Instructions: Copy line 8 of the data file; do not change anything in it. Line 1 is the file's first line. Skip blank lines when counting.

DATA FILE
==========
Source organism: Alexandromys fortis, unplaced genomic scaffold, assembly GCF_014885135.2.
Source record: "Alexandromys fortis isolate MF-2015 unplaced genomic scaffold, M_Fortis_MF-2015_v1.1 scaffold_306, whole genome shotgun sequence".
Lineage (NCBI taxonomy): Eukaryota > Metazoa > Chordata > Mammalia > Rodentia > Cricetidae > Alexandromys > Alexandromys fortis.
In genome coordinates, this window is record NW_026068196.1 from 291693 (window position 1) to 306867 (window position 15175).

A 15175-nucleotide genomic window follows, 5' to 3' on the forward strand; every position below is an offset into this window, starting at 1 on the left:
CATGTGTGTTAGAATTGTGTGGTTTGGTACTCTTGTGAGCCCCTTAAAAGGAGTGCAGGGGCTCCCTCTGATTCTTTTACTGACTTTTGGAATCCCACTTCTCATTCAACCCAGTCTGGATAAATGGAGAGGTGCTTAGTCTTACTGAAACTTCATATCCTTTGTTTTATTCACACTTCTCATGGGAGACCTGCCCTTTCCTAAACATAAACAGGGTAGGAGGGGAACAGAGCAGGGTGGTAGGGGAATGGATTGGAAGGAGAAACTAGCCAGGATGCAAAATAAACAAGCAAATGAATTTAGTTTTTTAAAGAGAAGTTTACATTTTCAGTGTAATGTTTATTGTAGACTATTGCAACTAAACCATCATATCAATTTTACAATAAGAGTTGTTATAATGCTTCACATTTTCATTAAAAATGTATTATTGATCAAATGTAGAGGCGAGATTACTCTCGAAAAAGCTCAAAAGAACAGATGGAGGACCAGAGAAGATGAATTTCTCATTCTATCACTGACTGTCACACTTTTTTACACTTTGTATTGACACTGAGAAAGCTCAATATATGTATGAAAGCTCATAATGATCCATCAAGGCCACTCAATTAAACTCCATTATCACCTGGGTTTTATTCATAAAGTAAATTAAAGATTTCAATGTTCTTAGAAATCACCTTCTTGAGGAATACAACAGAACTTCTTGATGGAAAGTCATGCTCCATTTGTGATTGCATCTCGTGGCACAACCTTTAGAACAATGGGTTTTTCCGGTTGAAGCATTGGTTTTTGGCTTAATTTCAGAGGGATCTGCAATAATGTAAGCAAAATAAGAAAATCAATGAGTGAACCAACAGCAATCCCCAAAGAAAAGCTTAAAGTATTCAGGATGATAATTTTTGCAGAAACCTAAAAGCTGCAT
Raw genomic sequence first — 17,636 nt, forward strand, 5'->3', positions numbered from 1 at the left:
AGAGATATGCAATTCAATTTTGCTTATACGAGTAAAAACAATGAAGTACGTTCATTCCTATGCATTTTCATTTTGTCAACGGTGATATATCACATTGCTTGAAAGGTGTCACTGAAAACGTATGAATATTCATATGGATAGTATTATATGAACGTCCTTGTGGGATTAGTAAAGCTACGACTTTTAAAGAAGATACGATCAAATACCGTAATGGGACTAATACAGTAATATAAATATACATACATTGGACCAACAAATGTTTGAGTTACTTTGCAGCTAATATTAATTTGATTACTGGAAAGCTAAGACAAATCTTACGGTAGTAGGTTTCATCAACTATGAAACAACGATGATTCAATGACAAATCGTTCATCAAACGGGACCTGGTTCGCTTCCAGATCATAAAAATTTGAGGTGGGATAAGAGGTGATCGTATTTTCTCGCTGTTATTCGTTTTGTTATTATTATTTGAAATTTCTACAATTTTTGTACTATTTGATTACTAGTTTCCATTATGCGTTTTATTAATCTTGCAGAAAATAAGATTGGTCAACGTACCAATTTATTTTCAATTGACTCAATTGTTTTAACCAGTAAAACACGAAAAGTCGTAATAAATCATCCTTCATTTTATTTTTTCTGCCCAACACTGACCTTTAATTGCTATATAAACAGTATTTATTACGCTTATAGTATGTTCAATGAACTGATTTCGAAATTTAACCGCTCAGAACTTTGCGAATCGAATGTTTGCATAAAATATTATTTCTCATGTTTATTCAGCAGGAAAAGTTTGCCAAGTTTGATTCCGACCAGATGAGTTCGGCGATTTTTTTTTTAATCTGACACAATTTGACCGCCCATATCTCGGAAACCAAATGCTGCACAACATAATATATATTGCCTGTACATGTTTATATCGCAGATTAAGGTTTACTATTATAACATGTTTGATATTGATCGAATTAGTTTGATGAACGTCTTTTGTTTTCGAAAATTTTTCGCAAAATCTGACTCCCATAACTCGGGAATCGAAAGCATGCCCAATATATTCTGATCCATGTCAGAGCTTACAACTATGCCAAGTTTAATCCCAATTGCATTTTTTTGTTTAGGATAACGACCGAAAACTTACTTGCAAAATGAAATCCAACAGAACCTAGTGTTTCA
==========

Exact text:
AGAGATATGCAATTCAATTTTGCTTATACGAGTAAAAACAATGAAGTACGTTCATTCCTATGCATTTTCATTTTGTCAACGGTGATATATCACATTGCTTGAAAGGTGTCACTGAAAACGTATGAATATTCATATGGATAGTATTATATGAACGTCCTTGTGGGATTAGTAAAGCTACGACTTTTAAAGAAGATACGATCAAATACCGTAATGGGACTAATACAGTAATATAAATATACATACATTGGACCAACAAATGTTTGAGTTACTTTGCAGCTAATATTAATTTGATTACTGGAAAGCTAAGACAAATCTTACGGTAGTAGGTTTCATCAACTATGAAACAACGATGATTCAATGACAAATCGTTCATCAAACGGGACCTGGTTCGCTTCCAGATCATAAAAATTTGAGGTGGGATAAGAGGTGATCGTATTTTCTCGCTGTTATTCGTTTTGTTATTATTATTTGAAATTTCTACAATTTTTGTACTATTTGATTACTAGTTTCCATTATGCGTTTTATTAATCTTGCAGAAAATAAGATTGGTCAACGTACCAATTTATTTTCAATTGACTCAATTGTTTTAACCAGTAAAACACGAAAAGTCGTAATAAATCATCCTTCATTTTATTTTTTCTGCCCAACACTGACCTTTAATTGCTATATAAACAGTATTTATTACGCTTATAGTATGTTCAATGAACTGATTTCGAAATTTAACCGCTCAGAACTTTGCGAATCGAATGTTTGCATAAAATATTATTTCTCATGTTTATTCAGCAGGAAAAGTTTGCCAAGTTTGATTCCGACCAGATGAGTTCGGCGATTTTTTTTTTAATCTGACACAATTTGACCGCCCATATCTCGGAAACCAAATGCTGCACAACATAATATATATTGCCTGTACATGTTTATATCGCAGATTAAGGTTTACTATTATAACATGTTTGATATTGATCGAATTAGTTTGATGAACGTCTTTTGTTTTCGAAAATTTTTCGCAAAATCTGACTCCCATAACTCGGGAATCGAAAGCATGCCCAATATATTCTGATCCATGTCAGAGCTTACAACTATGCCAAGTTTAATCCCAATTGCATTTTTTTGTTTAGGATAACGACCGAAAACTTACTTGCAAAATGAAATCCAACAGAACCTAGTGTTTCA